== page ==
The School of Earth, Energy and Environmental Sciences will be absorbed by the new school on climate and sustainability. It will no longer exist as a separate academic institution, according to transition leaders.
The School of Earth will “be merged into” the new school, and existing Stanford Earth faculty will be faculty in the new school, Vice Provost and Dean of Research Kam Moler said. Moler is leading the team responsible for the transition alongside School of Earth Dean Stephan Graham.
In the case that a faculty member does not want to join the new school, the transition team will work closely with them to find a new home for their academic lives, according to Moler. Stanford aims to have the school ready by Fall 2022.
The new climate and sustainability school will likely have ten departments, according to Director of the Precourt Institute for Energy Yi Cui. There are still questions regarding the name of the new school, where it will be housed on campus and whether the School of Earth buildings will be repurposed for the new school.
“The sustainability of the planet is the most urgent issue facing humanity, and it’s reached the point where the scale of the issue requires a school of sustainability,” Moler said.
Originally established as the School of Mineral Sciences in 1947, the School of Earth was once home to fields like petroleum engineering, mining, geology and geophysics. It was renamed the School of Earth Sciences in 1964 and then the School of Earth, Energy and Environmental Sciences in 2015 as global issues changed and the school expanded.
Now, the school is changing once again. In addition to current Stanford affiliates joining the new school, the transition team is in the process of hiring 60 new faculty for the school. Moler expressed excitement about the opportunity to hire so many new faculty at once.
“Everybody knows that part of why it’s so hard to diversify the faculty in U.S. universities is because they turnover so slowly, so this is a great opportunity for faculty hiring,” she said.
Members of the Stanford community have long asked for transparency in the decision making process of the new school. Earth systems peer advisor Ilinca Popescu ’22 said that even for someone like herself who is highly involved with the School of Earth, it is exceedingly difficult to understand what decisions have been made.
“Lots of faculty have been telling me this is a very opaque process, and they don’t have the answers at all times,” Popescu said.
Additionally, there are not many opportunities for students to provide input into the process. Communication with students has been nearly non-existent, according to Popescu, and aside from the one-time deliberative poll event held on May 8 to garner feedback from the Stanford community, the largest opportunity to provide input was a Canvas discussion posted by a professor for one of her classes.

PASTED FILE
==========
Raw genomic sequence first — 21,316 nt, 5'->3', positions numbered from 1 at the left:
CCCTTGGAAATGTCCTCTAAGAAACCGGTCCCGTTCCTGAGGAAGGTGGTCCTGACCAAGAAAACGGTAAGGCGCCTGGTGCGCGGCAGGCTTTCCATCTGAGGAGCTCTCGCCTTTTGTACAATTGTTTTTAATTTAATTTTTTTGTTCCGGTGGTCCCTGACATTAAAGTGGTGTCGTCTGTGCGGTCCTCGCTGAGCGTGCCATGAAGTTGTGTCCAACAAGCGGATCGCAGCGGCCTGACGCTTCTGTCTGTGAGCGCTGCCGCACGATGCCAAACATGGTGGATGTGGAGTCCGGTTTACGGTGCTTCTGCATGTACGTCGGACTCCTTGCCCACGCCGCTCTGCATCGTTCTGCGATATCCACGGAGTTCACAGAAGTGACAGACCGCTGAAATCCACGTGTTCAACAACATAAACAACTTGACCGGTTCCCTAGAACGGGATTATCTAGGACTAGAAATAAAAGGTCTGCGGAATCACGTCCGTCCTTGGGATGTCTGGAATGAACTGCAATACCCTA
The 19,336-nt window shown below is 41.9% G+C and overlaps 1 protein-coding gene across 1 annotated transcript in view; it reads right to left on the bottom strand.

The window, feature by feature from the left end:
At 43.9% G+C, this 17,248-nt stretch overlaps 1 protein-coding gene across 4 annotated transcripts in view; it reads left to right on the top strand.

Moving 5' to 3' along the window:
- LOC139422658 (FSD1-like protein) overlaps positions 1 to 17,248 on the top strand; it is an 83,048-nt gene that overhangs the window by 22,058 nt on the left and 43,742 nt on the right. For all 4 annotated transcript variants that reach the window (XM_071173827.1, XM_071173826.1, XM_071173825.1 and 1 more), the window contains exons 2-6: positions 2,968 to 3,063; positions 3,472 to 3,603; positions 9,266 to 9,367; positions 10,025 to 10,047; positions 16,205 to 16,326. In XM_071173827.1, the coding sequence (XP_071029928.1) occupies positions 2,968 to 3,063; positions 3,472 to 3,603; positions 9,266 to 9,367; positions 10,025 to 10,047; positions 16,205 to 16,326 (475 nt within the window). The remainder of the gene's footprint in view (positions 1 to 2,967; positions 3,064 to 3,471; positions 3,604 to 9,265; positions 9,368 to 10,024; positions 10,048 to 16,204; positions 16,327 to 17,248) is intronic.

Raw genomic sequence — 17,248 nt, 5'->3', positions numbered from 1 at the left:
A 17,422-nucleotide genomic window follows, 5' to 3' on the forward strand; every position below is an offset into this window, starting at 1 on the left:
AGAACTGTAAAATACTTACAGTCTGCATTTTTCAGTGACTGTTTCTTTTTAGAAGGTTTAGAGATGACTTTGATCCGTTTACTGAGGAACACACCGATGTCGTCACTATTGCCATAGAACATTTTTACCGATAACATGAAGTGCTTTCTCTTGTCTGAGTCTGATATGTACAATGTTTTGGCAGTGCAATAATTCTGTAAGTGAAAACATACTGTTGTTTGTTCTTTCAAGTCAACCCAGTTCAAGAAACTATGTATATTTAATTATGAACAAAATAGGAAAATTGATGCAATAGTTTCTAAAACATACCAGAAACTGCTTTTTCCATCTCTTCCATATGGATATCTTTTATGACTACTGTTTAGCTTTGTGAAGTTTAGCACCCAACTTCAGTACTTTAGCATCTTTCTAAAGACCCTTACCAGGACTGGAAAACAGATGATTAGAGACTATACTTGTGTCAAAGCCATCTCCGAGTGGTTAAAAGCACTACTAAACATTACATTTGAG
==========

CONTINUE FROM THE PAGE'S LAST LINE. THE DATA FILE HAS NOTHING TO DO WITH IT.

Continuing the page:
Popescu said she believes a partnership between the new school and the School of Earth could be fruitful if it were used to consolidate resources, but she said she thinks it’s more likely that the new school will draw funding away from the School of Earth. She also said it would be difficult to stay true to the school’s founding principles of ethics and sustainability while accepting fossil fuel funding.
“A lot of people in the School of Earth were originally in the fossil fuel energy field, so they’re coming here now with all those industry ties,” Popescu said.
These questions about accepting money from fossil fuel companies have been at the heart of the Stanford community’s concerns, and it’s unclear whether a decision has been made regarding whether faculty will be allowed to accept such funding.
Divestment from fossil fuels has been an ongoing and controversial conversation within the Stanford community. According to Fossil Free Stanford, there was a poll done within the faculty about whether the new school should accept money from the fossil fuel industry. Poll results revealed that the majority of faculty did not want to accept this funding.
Receiving funding from the fossil fuel industry will cause an inherent conflict of interest in the kinds of research that the new school will become home to, according to Fossil Free Stanford advocates Christopher Rilling ’22 and Miriam Wallstrom ’23.
Wallstrom said that she is excited that Stanford wants to be at the forefront of sustainability efforts and is ready to financially invest in a school of sustainability, but is still skeptical of Stanford’s motives behind the school.
“In my mind, it’s tainted by the fact that I feel it’s also a method of greenwashing. When I think about how I don’t know how this is going to be different from the School of Earth, I just wonder to what extent this is based on image,” she said.